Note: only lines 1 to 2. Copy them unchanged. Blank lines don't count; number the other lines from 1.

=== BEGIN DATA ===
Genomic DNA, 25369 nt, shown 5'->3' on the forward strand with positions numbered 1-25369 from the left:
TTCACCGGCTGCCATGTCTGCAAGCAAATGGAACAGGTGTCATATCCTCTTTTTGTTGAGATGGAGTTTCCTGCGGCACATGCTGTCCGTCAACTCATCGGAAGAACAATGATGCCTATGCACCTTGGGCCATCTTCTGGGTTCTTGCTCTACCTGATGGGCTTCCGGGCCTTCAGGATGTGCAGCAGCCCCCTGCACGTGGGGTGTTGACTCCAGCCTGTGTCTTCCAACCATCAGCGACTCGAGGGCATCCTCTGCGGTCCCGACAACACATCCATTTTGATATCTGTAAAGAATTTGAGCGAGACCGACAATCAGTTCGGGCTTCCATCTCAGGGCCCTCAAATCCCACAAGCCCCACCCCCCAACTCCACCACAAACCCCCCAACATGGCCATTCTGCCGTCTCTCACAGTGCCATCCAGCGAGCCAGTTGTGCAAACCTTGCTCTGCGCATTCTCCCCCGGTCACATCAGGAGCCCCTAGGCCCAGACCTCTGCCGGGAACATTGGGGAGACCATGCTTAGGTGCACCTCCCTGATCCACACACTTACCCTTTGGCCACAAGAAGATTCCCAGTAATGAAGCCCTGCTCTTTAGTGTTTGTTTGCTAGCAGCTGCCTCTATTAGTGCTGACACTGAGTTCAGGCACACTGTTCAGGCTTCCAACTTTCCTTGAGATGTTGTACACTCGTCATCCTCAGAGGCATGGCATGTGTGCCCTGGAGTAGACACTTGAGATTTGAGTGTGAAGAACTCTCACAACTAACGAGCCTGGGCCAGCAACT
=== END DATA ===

Genomic DNA, 25369 nt, shown 5'->3' on the forward strand with positions numbered 1-25369 from the left:
TTCACCGGCTGCCATGTCTGCAAGCAAATGGAACAGGTGTCATATCCTCTTTTTGTTGAGATGGAGTTTCCTGCGGCACATGCTGTCCGTCAACTCATCGGAAGAACAATGATGCCTATGCACCTTGGGCCATCTTCTGGGTTCTTGCTCTACCTGATGGGCTTCCGGGCCTTCAGGATGTGCAGCAGCCCCCTGCACGTGGGGTGTTGACTCCAGCCTGTGTCTTCCAACCATCAGCGACTCGAGGGCATCCTCTGCGGTCCCGACAACACATCCATTTTGATATCTGTAAAGAATTTGAGCGAGACCGACAATCAGTTCGGGCTTCCATCTCAGGGCCCTCAAATCCCACAAGCCCCACCCCCCAACTCCACCACAAACCCCCCAACATGGCCATTCTGCCGTCTCTCACAGTGCCATCCAGCGAGCCAGTTGTGCAAACCTTGCTCTGCGCATTCTCCCCCGGTCACATCAGGAGCCCCTAGGCCCAGACCTCTGCCGGGAACATTGGGGAGACCATGCTTAGGTGCACCTCCCTGATCCACACACTTACCCTTTGGCCACAAGAAGATTCCCAGTAATGAAGCCCTGCTCTTTAGTGTTTGTTTGCTAGCAGCTGCCTCTATTAGTGCTGACACTGAGTTCAGGCACACTGTTCAGGCTTCCAACTTTCCTTGAGATGTTGTACACTCGTCATCCTCAGAGGCATGGCATGTGTGCCCTGGAGTAGACACTTGAGATTTGAGTGTGAAGAACTCTCACAACTAACGAGCCTGGGCCAGCAACT